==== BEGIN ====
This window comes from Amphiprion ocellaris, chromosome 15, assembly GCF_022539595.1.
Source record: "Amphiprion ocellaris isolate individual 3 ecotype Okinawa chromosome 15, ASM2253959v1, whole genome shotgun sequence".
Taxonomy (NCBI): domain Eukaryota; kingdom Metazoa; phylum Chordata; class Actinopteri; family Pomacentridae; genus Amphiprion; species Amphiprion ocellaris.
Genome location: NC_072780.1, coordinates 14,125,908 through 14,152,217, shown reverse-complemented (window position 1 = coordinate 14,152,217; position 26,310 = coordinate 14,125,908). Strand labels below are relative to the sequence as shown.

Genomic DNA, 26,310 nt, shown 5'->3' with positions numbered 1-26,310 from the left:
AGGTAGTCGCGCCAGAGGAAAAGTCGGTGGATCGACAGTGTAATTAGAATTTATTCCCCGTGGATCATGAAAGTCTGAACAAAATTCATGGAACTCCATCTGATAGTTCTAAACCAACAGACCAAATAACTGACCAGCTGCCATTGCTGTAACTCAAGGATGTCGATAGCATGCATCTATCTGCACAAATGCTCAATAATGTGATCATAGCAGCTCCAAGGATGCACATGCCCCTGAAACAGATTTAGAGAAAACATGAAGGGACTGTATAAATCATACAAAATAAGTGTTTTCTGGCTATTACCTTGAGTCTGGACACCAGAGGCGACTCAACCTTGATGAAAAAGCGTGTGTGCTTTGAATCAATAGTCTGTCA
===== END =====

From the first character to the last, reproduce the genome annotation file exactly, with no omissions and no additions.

This window comes from Amphiprion ocellaris, chromosome 15, assembly GCF_022539595.1.
Source record: "Amphiprion ocellaris isolate individual 3 ecotype Okinawa chromosome 15, ASM2253959v1, whole genome shotgun sequence".
Taxonomy (NCBI): domain Eukaryota; kingdom Metazoa; phylum Chordata; class Actinopteri; family Pomacentridae; genus Amphiprion; species Amphiprion ocellaris.
Genome location: NC_072780.1, coordinates 14,125,908 through 14,152,217, shown reverse-complemented (window position 1 = coordinate 14,152,217; position 26,310 = coordinate 14,125,908). Strand labels below are relative to the sequence as shown.

Genomic DNA, 26,310 nt, shown 5'->3' with positions numbered 1-26,310 from the left:
AGGTAGTCGCGCCAGAGGAAAAGTCGGTGGATCGACAGTGTAATTAGAATTTATTCCCCGTGGATCATGAAAGTCTGAACAAAATTCATGGAACTCCATCTGATAGTTCTAAACCAACAGACCAAATAACTGACCAGCTGCCATTGCTGTAACTCAAGGATGTCGATAGCATGCATCTATCTGCACAAATGCTCAATAATGTGATCATAGCAGCTCCAAGGATGCACATGCCCCTGAAACAGATTTAGAGAAAACATGAAGGGACTGTATAAATCATACAAAATAAGTGTTTTCTGGCTATTACCTTGAGTCTGGACACCAGAGGCGACTCAACCTTGATGAAAAAGCGTGTGTGCTTTGAATCAATAGTCTGTCA